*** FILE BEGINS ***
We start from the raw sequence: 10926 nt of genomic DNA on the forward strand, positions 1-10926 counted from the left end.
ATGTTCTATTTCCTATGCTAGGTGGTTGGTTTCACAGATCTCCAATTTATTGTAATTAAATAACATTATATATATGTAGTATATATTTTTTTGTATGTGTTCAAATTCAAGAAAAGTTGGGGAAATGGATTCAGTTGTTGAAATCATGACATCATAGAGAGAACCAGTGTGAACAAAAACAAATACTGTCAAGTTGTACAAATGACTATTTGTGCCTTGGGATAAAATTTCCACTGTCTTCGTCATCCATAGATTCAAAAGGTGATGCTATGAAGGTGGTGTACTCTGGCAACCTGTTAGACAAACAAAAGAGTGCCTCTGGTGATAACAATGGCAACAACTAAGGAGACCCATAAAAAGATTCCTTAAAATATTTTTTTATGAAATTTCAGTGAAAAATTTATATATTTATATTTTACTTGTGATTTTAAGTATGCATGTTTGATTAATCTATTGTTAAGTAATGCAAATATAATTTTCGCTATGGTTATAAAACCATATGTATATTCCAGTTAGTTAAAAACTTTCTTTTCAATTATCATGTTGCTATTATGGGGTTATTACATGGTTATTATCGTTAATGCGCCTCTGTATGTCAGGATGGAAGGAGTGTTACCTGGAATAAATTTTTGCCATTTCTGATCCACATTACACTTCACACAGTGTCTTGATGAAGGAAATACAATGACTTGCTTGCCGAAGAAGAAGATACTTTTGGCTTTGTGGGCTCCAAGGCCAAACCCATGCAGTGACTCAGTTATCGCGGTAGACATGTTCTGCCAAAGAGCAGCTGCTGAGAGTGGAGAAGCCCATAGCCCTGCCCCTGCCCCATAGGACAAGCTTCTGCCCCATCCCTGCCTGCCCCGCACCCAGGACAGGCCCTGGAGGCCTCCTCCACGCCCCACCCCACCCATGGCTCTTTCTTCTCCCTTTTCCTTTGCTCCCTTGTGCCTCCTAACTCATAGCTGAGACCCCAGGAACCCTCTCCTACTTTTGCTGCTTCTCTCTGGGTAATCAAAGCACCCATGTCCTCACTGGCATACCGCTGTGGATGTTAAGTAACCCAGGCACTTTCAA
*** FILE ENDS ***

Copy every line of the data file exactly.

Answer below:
We start from the raw sequence: 10926 nt of genomic DNA on the forward strand, positions 1-10926 counted from the left end.
ATGTTCTATTTCCTATGCTAGGTGGTTGGTTTCACAGATCTCCAATTTATTGTAATTAAATAACATTATATATATGTAGTATATATTTTTTTGTATGTGTTCAAATTCAAGAAAAGTTGGGGAAATGGATTCAGTTGTTGAAATCATGACATCATAGAGAGAACCAGTGTGAACAAAAACAAATACTGTCAAGTTGTACAAATGACTATTTGTGCCTTGGGATAAAATTTCCACTGTCTTCGTCATCCATAGATTCAAAAGGTGATGCTATGAAGGTGGTGTACTCTGGCAACCTGTTAGACAAACAAAAGAGTGCCTCTGGTGATAACAATGGCAACAACTAAGGAGACCCATAAAAAGATTCCTTAAAATATTTTTTTATGAAATTTCAGTGAAAAATTTATATATTTATATTTTACTTGTGATTTTAAGTATGCATGTTTGATTAATCTATTGTTAAGTAATGCAAATATAATTTTCGCTATGGTTATAAAACCATATGTATATTCCAGTTAGTTAAAAACTTTCTTTTCAATTATCATGTTGCTATTATGGGGTTATTACATGGTTATTATCGTTAATGCGCCTCTGTATGTCAGGATGGAAGGAGTGTTACCTGGAATAAATTTTTGCCATTTCTGATCCACATTACACTTCACACAGTGTCTTGATGAAGGAAATACAATGACTTGCTTGCCGAAGAAGAAGATACTTTTGGCTTTGTGGGCTCCAAGGCCAAACCCATGCAGTGACTCAGTTATCGCGGTAGACATGTTCTGCCAAAGAGCAGCTGCTGAGAGTGGAGAAGCCCATAGCCCTGCCCCTGCCCCATAGGACAAGCTTCTGCCCCATCCCTGCCTGCCCCGCACCCAGGACAGGCCCTGGAGGCCTCCTCCACGCCCCACCCCACCCATGGCTCTTTCTTCTCCCTTTTCCTTTGCTCCCTTGTGCCTCCTAACTCATAGCTGAGACCCCAGGAACCCTCTCCTACTTTTGCTGCTTCTCTCTGGGTAATCAAAGCACCCATGTCCTCACTGGCATACCGCTGTGGATGTTAAGTAACCCAGGCACTTTCAA